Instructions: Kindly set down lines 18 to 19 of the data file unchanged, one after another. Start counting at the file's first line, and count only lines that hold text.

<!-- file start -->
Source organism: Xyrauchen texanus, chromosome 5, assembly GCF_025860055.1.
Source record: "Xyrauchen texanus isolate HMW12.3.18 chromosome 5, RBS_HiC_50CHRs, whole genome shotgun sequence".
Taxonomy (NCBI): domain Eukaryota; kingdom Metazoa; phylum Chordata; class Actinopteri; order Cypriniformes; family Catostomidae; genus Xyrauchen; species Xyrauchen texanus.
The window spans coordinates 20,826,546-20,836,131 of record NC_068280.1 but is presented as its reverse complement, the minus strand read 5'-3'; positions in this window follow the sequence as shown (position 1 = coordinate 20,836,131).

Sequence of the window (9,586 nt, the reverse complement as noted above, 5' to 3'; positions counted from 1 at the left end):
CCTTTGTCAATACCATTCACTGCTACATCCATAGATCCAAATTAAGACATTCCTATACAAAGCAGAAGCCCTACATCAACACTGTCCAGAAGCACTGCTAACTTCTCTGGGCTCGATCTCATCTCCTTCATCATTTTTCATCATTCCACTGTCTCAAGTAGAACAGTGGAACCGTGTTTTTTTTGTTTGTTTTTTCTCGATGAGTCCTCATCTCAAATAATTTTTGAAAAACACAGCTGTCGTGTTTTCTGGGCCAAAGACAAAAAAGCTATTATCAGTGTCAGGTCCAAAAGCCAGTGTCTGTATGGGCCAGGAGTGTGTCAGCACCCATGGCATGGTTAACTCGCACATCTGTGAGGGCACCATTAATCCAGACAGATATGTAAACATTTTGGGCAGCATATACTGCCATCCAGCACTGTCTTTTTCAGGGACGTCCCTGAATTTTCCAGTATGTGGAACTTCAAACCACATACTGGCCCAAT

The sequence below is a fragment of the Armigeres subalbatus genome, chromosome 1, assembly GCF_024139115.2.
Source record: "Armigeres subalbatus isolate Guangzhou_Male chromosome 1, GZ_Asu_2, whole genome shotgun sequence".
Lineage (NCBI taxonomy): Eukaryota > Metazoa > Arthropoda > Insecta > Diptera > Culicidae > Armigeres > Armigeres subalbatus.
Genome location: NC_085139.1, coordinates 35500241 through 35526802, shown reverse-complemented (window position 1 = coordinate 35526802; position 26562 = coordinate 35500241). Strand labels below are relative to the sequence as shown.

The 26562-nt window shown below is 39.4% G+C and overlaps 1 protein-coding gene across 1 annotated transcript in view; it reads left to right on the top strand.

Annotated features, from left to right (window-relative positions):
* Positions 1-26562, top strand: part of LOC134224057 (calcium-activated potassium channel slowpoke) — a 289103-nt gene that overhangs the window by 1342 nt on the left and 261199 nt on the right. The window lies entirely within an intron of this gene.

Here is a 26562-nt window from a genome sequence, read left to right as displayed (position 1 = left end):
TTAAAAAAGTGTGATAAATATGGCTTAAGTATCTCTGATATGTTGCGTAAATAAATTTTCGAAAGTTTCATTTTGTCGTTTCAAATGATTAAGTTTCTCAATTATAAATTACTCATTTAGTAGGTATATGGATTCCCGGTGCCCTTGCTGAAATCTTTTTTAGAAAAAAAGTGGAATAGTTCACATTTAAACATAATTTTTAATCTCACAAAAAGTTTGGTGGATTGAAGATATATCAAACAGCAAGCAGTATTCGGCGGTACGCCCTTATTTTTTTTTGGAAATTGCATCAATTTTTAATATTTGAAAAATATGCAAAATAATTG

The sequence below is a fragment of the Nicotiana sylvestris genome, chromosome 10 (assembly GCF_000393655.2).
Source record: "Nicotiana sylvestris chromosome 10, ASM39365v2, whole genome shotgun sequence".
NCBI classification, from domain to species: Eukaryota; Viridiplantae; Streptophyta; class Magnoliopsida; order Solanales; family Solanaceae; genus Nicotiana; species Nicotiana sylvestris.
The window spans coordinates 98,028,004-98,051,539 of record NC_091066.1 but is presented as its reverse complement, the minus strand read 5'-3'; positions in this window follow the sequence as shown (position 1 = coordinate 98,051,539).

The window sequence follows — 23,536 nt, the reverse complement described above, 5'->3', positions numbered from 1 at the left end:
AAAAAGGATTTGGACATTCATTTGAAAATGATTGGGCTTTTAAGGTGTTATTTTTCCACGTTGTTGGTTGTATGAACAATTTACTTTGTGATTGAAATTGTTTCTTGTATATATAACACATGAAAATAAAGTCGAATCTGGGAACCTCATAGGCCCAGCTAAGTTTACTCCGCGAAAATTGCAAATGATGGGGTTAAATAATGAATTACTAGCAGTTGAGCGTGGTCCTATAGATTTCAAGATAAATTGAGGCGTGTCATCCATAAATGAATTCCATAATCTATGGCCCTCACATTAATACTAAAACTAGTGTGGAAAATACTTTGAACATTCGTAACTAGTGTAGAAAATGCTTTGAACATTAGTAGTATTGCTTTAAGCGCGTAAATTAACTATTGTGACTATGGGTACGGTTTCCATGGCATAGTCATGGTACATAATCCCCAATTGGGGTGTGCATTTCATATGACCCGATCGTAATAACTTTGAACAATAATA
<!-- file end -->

NCBI classification, from domain to species: Eukaryota; Viridiplantae; Streptophyta; class Magnoliopsida; order Solanales; family Solanaceae; genus Nicotiana; species Nicotiana sylvestris.
The window spans coordinates 98,028,004-98,051,539 of record NC_091066.1 but is presented as its reverse complement, the minus strand read 5'-3'; positions in this window follow the sequence as shown (position 1 = coordinate 98,051,539).